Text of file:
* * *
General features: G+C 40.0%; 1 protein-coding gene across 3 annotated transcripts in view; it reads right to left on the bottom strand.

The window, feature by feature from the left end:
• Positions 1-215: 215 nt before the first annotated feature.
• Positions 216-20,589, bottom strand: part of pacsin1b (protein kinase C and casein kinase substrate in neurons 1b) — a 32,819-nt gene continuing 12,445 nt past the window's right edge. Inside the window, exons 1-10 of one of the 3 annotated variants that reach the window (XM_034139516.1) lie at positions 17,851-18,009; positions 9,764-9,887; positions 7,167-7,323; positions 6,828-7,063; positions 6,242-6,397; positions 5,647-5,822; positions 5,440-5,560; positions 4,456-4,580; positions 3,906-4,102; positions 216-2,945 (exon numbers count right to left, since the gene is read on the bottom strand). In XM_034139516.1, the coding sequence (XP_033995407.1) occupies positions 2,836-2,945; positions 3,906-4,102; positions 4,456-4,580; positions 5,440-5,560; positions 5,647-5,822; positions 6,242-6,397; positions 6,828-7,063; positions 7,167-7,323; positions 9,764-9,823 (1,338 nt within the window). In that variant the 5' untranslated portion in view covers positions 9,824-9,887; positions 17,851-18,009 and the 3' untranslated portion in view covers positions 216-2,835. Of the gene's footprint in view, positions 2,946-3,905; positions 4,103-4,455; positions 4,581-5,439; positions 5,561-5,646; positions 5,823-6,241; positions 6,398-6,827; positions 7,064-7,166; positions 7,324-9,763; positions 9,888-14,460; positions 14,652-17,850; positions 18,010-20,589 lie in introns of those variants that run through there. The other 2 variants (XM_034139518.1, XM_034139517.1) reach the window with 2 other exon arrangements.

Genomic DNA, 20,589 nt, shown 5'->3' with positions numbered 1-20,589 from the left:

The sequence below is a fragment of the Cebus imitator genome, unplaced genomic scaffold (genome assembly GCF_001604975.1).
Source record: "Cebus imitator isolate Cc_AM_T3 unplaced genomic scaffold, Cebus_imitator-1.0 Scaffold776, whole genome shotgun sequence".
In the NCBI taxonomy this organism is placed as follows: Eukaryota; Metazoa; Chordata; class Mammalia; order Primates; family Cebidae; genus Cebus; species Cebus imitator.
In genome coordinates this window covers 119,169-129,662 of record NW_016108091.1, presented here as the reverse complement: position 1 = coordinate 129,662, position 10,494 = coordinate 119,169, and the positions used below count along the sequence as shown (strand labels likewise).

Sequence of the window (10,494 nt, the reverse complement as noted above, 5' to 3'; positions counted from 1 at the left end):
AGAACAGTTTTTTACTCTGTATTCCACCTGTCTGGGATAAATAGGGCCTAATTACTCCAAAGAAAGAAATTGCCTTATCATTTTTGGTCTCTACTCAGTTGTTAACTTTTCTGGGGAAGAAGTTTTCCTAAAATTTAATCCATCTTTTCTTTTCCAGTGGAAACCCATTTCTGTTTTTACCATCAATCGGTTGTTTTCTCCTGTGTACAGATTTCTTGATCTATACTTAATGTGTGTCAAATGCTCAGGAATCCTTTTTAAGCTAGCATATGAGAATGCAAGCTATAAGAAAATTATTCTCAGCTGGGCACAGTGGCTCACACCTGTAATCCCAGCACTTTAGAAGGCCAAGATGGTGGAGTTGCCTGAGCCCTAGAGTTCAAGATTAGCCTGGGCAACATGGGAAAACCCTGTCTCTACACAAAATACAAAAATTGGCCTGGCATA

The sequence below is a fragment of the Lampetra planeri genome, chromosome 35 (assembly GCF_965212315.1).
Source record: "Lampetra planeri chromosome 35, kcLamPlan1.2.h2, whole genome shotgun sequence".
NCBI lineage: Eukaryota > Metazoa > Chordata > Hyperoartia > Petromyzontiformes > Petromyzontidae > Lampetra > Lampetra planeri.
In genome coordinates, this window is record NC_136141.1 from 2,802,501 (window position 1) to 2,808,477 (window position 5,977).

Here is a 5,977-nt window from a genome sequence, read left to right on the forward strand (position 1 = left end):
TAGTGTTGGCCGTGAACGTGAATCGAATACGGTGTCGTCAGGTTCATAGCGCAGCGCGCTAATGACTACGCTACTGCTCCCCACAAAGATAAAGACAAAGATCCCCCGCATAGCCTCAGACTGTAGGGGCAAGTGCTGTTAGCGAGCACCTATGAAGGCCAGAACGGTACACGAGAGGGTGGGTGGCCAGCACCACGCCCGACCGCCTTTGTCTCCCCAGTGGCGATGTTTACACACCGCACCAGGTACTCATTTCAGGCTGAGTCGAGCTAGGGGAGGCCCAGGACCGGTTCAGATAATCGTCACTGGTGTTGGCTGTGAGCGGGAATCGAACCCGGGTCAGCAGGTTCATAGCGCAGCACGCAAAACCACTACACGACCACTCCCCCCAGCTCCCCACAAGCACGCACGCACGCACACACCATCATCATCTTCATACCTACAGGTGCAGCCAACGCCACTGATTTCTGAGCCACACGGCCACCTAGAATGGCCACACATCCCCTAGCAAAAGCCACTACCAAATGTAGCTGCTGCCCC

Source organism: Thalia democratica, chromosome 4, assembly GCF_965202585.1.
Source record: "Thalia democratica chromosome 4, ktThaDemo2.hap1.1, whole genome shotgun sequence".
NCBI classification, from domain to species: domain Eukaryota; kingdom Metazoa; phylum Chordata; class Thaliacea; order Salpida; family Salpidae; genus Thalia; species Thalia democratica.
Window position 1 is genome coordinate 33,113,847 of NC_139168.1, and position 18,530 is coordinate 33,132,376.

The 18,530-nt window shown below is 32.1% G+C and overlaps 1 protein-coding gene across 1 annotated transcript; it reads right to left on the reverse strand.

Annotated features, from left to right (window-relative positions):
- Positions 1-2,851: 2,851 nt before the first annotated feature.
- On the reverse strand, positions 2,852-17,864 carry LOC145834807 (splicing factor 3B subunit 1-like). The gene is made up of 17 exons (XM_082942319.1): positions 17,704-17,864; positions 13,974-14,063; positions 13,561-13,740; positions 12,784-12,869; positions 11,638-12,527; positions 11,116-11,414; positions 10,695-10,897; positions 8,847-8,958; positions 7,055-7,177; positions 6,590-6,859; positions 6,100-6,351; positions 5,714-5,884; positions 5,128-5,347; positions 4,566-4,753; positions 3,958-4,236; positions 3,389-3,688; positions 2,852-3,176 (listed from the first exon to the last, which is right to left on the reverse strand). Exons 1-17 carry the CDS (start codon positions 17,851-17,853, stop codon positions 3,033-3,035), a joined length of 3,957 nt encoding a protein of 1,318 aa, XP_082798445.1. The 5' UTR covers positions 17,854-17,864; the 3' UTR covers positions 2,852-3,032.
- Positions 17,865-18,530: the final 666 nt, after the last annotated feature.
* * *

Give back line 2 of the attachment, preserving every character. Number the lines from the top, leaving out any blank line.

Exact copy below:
The window, feature by feature from the left end: